The report works from a basic principle: even if the climate pledges countries have made under the Paris agreement are fully achieved, there will still be 22 billion tonnes of global carbon dioxide emissions in 2050.
This is well short of net zero.
So the IEA set out more than 400 milestones to achieve the global energy transformation. And these absolutely must be complied with if we’re to stop catastrophic global warming and limit temperature rise to 1.5℃.
The milestones include:
Massive investment in electricity networks
Enormous amounts of money are needed to shift away from fossil fuels and meet the global electricity demand doubling over the next 30 years. Existing networks took 130 years to build — we need to build the same again in about one-sixth the time. This includes investing in hydrogen and bio-energy (energy made from organic material), which the report calls a “pillar of decarbonisation”.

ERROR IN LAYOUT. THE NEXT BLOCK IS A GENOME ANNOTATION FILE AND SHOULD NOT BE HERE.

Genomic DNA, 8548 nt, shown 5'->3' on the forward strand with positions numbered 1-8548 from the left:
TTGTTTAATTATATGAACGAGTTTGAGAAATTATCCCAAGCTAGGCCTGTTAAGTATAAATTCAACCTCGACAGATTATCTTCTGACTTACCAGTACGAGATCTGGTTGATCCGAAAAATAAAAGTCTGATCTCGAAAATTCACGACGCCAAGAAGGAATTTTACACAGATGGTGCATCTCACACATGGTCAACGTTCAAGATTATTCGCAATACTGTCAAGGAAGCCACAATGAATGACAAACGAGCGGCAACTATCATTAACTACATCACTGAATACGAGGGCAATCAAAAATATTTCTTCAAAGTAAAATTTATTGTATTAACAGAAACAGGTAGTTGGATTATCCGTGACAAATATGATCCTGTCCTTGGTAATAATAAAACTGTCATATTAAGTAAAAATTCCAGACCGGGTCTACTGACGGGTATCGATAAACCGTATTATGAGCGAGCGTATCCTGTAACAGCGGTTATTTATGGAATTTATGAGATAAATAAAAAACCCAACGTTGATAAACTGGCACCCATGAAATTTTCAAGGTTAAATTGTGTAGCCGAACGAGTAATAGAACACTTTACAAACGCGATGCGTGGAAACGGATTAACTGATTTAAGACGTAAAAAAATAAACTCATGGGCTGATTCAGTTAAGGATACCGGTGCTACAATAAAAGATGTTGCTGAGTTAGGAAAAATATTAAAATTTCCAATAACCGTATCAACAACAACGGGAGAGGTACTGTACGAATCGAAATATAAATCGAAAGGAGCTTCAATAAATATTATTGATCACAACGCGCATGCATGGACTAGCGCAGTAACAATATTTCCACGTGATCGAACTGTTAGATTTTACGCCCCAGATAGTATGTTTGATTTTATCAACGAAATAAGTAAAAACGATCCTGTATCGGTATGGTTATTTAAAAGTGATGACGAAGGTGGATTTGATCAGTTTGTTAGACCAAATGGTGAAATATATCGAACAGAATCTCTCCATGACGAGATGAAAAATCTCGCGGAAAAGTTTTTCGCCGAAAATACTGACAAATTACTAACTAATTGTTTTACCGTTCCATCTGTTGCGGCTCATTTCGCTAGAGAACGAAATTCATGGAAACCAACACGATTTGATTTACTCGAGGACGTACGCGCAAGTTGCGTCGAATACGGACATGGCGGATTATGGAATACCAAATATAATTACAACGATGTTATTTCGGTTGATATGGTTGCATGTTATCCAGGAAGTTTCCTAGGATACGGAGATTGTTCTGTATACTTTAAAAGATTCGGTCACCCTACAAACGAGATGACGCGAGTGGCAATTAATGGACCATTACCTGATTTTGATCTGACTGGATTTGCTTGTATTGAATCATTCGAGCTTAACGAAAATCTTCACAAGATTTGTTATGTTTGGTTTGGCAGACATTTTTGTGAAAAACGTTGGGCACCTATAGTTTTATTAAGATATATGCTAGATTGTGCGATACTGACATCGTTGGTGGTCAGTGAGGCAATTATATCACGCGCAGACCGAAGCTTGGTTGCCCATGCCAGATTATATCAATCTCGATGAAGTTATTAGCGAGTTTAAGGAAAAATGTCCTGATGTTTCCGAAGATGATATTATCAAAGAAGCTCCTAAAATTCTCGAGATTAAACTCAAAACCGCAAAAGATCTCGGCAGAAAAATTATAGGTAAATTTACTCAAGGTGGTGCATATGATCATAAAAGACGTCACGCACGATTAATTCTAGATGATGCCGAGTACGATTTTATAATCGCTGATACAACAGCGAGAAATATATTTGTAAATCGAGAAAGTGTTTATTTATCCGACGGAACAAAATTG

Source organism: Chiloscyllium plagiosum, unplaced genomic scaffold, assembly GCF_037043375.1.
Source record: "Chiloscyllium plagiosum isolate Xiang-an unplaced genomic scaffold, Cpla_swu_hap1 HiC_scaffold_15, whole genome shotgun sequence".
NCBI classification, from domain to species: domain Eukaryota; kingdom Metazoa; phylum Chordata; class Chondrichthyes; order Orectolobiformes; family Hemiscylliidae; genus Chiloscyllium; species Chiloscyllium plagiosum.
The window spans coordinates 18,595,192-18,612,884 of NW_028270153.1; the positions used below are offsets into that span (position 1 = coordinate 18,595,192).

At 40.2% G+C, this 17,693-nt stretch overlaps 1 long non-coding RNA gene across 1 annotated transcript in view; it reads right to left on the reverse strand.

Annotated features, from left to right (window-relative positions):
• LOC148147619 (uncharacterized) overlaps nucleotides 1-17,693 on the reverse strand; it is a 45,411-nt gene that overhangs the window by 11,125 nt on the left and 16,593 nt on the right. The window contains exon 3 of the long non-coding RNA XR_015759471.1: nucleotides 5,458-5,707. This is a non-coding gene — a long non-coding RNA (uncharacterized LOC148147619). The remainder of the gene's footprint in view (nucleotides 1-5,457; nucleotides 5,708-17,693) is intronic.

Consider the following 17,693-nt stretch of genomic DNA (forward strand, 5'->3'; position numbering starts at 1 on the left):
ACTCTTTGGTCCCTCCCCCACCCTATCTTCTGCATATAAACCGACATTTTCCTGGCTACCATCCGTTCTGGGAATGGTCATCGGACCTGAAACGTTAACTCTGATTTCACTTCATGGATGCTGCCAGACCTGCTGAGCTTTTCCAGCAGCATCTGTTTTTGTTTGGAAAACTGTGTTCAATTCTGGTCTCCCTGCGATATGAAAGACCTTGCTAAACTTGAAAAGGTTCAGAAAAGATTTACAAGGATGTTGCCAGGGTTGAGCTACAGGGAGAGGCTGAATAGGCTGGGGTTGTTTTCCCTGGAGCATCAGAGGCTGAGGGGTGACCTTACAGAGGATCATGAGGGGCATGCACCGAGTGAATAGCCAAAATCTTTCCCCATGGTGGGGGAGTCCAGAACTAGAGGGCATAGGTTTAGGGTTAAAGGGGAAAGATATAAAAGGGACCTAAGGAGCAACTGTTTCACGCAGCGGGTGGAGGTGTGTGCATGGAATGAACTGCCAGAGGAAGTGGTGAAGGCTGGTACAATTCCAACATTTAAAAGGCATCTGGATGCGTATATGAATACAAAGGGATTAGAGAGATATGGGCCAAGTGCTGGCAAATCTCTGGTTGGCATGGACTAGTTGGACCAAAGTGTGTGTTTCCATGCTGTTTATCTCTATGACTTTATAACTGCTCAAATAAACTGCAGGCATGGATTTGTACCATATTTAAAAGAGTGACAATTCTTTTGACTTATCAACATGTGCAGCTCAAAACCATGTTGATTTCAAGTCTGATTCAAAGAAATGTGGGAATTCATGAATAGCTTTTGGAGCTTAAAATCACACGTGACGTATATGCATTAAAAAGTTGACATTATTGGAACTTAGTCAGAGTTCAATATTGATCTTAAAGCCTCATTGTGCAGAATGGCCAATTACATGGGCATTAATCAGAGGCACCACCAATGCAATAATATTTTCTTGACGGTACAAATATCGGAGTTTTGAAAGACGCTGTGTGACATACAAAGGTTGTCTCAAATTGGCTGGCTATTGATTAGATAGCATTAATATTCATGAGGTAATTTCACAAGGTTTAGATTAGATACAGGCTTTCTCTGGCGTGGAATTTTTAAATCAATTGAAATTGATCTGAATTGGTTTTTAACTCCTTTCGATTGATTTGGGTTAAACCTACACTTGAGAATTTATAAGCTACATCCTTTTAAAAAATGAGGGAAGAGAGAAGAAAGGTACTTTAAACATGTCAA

The 1.5℃ global warming limit is not impossible – but without political action it soon will be
Electric vehicles need to rapidly expand to 65% of the global fleet by 2030, and 100% by 2050. This will require an enormous increase in public electric vehicle charging units and hydrogen refuelling units. To facilitate this shift, petrol and diesel will be phased out. Many countries around the world, including the United Kingdom and Japan, have already introduced a ban on new fossil fuel cars by 2030.
Building and industry